There’s something incredibly endearing about how this raw and insane homage to grindhouse was such a labor of love for everyone involved. The fact this show existed remains a miracle, especially given how it was on ad-supported cable. The ways in which it pushed the boundaries of what might be possible on TV while gleefully exploding genre tropes should be studied by scholars for years to come. We may never get a Season 2, but we’re lucky to have gotten Season 1.

“The Carmichael Show”

THE CARMICHAEL SHOW -- "Yes Means Yes" Episode 302 -- Pictured: (l-r) Jerrod Carmichael as Jerrod Carmichael, Amber Stevens West as Maxine -- (Photo by: Chris Haston/NBC)

  • 2015 – 2017
  • Three Seasons
  • Lives on via Hulu and Netflix

The family sitcom usually breaks down on one of two lines: It’s either them against the world or them against other. Over three seasons, “The Carmichael Show” forged a distinct third path, representing a wider variety of opinions and perspectives on some of the days’ most inescapable topics. Sure, some of the characters fit into recognizable categories like David Alan Grier’s curmudgeonly patriarch, Lil Rel Howery’s occasionally goofy son, or Jerrod Carmichael himself, as the semi-neutral center of family chaos.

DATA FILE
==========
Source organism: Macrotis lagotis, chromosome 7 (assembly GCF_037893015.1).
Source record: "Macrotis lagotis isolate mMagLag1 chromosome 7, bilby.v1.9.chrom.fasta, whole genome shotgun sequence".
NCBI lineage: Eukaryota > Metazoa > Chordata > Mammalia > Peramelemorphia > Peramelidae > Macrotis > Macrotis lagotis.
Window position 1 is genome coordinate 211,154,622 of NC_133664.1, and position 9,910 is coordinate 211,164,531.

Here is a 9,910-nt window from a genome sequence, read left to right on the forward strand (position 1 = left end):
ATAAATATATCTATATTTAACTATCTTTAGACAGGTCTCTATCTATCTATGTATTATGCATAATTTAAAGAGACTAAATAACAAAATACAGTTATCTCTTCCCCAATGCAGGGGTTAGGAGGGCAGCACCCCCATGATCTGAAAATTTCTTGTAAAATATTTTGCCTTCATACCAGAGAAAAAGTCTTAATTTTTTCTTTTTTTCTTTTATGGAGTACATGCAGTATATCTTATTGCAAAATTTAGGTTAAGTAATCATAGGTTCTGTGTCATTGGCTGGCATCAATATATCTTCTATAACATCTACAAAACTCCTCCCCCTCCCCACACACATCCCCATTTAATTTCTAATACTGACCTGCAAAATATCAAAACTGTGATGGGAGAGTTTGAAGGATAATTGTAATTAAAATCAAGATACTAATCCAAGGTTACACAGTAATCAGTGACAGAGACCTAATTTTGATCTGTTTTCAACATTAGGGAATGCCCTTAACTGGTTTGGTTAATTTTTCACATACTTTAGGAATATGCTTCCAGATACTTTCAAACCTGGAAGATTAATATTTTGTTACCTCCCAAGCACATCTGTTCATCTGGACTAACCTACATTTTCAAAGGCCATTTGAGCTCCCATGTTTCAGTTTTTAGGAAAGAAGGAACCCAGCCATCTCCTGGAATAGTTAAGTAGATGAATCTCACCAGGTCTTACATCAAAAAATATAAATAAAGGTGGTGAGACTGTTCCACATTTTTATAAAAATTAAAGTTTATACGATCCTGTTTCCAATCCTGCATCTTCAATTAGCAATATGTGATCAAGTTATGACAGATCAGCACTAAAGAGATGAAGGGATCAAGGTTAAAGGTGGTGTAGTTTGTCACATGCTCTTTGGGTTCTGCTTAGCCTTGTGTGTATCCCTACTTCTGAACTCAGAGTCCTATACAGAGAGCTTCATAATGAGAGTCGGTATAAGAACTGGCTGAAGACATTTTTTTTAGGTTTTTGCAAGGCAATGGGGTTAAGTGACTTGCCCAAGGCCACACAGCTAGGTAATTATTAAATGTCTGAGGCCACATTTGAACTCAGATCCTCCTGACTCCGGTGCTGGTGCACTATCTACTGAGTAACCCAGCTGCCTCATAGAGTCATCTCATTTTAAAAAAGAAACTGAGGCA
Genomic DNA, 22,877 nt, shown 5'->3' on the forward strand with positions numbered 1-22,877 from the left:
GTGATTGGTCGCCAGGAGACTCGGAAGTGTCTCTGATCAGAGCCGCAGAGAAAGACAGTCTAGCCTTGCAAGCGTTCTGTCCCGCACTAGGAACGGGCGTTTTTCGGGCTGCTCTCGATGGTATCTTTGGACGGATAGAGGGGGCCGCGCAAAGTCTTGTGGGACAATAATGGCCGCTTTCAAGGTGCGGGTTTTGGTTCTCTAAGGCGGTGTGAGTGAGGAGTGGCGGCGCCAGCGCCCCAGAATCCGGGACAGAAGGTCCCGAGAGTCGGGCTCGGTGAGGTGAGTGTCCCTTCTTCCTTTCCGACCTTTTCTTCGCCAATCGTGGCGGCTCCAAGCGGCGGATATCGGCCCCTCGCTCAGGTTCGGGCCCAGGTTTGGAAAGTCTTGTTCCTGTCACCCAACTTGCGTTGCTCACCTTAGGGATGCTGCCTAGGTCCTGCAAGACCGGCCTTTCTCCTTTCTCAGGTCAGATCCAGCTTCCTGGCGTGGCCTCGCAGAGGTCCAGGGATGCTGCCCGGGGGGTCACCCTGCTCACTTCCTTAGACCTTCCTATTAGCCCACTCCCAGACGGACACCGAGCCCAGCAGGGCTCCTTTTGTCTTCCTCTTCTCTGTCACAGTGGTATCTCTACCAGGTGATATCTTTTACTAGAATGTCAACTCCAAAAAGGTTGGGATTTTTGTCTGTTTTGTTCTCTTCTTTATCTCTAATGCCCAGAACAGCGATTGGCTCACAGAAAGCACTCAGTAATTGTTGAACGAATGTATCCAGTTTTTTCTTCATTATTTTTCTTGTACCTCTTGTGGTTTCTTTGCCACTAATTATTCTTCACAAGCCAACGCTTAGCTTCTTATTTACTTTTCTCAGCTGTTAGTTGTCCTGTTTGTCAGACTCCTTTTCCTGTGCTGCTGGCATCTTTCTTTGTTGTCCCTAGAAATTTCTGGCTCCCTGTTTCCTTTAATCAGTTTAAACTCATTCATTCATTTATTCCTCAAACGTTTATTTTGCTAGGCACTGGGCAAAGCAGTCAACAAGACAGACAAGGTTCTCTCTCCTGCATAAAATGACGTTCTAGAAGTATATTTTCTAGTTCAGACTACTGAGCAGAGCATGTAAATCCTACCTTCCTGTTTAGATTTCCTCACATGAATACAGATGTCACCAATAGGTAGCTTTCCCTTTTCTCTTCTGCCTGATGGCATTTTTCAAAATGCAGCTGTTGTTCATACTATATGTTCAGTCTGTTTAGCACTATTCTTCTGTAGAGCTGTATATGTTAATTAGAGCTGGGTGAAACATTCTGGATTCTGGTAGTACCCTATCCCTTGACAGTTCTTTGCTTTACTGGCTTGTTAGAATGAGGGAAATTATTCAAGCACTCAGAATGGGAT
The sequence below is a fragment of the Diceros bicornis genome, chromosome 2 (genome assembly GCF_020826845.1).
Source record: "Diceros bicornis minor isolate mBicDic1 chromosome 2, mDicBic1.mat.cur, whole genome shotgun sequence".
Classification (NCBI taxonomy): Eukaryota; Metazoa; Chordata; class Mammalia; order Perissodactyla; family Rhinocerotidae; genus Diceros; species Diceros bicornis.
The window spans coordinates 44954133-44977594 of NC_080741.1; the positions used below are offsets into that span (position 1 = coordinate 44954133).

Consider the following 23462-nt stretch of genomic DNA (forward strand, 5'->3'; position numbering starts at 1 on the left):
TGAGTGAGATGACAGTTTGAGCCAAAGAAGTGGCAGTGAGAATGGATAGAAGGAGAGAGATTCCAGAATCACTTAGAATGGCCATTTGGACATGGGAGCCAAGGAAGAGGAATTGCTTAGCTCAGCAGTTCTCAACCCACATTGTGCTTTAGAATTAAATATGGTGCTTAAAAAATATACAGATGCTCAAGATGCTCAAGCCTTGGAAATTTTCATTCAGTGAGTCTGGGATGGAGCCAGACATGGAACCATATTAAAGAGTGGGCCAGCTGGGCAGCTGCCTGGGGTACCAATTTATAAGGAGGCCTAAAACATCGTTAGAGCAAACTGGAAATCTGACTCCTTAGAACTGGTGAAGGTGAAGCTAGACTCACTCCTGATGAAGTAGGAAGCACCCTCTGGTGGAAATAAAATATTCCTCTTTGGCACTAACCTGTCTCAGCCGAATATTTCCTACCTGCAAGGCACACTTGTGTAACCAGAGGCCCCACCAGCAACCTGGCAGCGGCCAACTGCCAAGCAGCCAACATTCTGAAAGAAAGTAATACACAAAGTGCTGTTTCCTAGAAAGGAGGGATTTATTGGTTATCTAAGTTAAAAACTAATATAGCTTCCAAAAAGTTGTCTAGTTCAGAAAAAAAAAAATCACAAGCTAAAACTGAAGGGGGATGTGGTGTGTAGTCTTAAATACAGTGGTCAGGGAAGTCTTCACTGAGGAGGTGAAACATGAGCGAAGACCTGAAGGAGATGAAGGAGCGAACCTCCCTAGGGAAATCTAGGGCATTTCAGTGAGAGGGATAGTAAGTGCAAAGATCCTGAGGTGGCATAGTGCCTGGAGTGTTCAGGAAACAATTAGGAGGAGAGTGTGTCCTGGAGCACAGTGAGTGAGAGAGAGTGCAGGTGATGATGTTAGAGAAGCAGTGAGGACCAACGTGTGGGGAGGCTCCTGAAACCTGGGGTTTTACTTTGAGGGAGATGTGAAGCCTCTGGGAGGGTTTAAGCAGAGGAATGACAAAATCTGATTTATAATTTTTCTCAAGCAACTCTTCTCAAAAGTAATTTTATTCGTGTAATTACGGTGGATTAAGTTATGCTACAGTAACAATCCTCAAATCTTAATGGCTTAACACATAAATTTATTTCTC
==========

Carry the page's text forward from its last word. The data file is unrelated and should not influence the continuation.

But what really separated out “Carmichael” was the intense love it had for its characters as more than those recognizable types. These arguments never reset family back to zero at the end of each episode and never resorted to letting the same character win every single time. It was a foundation that could have continued on for years — we’re hoping its spirit will live on in whatever comes next for those who helped bring it to life.

“Difficult People”